Webb Telescope Provides Glimpse Into the Universe 10 Billion Years Ago

James Webb Space telescope

Scientists have been given an unprecedented glimpse into the early stages of the universe thanks to new images from the James Webb Space Telescope (JWST).

The image shows NGC 346, a young cluster of stars more than 200,000 light-years from Earth. Located in the Small Magellanic Cloud (SMC), scientists have taken a particular interest in it because conditions there resemble those of the early universe 10 billion years ago when star formation was at its peak.

Astronomers hope that NGC 346 can provide answers on how the first stars formed during the “cosmic noon,” a period of rapid cosmic growth two or three billion years after the big bang. The fireworks of star formation that took place during the cosmic noon still shape the galaxies that surround Earth today.

The new 90-megapixel photo was captured by the Webb Telescope using its Near Infrared Camera (NIRCam) — just one of its set of impressive cameras — and pulls aside a veil of mystery that has enveloped the SMC of dwarf galaxy NGC 346 for some time. The Webb team says that astronomers are interested in this region because the conditions and amounts of metals within it resemble those seen in galaxies billions of years ago during an era they call “cosmic noon,” when star formation in the universe was at its peak.

“A galaxy during cosmic noon wouldn’t have one NGC 346 like the Small Magellanic Cloud does; it would have thousands of star-forming regions like this one,” Margaret Meixner, an astronomer at the Universities Space Research Association and principal investigator of the research team, says.

“But even if NGC 346 is now the one and only massive cluster furiously forming stars in its galaxy, it offers us a great opportunity to probe conditions that were in place at cosmic noon.”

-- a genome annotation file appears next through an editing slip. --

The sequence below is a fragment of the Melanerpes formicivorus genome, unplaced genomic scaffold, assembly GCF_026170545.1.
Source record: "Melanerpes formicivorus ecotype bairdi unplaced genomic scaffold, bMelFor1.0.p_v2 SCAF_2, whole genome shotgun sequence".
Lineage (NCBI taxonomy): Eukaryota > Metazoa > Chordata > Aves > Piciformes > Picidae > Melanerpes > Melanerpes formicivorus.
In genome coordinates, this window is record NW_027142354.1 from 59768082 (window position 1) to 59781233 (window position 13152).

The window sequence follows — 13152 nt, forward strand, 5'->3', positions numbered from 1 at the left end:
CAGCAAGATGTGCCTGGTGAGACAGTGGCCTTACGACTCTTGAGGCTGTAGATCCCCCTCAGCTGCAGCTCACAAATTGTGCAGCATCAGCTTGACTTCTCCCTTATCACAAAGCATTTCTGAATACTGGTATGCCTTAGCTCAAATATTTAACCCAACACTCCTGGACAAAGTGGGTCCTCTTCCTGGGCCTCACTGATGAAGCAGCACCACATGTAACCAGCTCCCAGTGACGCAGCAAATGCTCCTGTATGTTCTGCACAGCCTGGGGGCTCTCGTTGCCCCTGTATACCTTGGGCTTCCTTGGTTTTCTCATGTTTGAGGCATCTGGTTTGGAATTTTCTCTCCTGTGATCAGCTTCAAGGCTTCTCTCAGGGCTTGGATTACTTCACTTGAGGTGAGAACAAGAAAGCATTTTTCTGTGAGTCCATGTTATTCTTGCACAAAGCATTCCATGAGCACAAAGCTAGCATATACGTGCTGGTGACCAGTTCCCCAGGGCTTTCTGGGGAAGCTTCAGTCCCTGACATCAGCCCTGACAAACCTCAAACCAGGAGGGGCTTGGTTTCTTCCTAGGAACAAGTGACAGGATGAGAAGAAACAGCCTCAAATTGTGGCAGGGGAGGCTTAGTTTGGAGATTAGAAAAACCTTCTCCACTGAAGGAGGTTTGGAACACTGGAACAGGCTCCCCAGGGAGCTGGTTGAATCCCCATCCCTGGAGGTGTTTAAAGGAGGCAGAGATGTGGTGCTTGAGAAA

Below is the same region as previously imaged by the Hubble Space Telescope:


The goal of observing young protostars at the early stages of development is to allow researchers to learn if how they were formed differs from how it happened in the Milky Way Galaxy. Previously, scientists were only able to look at the stars in this region in the infrared spectrum that focused on protostars five to eight times the mass of the Sun, but with Webb, they can look to lighter-weight stars that are as small as one-tenth the size of the Sun to see if their formation process is affected by the lower metal content.

“We’re seeing the building blocks, not only of stars, but also potentially of planets,” Guido De Marchi of the European Space Agency, a co-investigator on the research team, says.

“And since the Small Magellanic Cloud has a similar environment to galaxies during cosmic noon, it’s possible that rocky planets could have formed earlier in the universe than we might have thought.”

The James Webb Space Telescope has proven hugely valuable to astronomers and scientists since it launched last year. Over that time, the telescope has been able to provide the highest resolution images of areas of the cosmos that have ever been taken and revealed new details of regions that scientists have been studying for decades.

James Webb’s full-resolution photo of NGC 346 can be downloaded from the Webb Telescope media gallery.

Image credits: Science: NASA, ESA, CSA, Olivia C. Jones (UK ATC), Guido De Marchi (ESTEC), Margaret Meixner (USRA) | Image processing: Alyssa Pagan (STScI), Nolan Habel (USRA), Laura Lenkić (USRA), Laurie E. U. Chu (NASA Ames)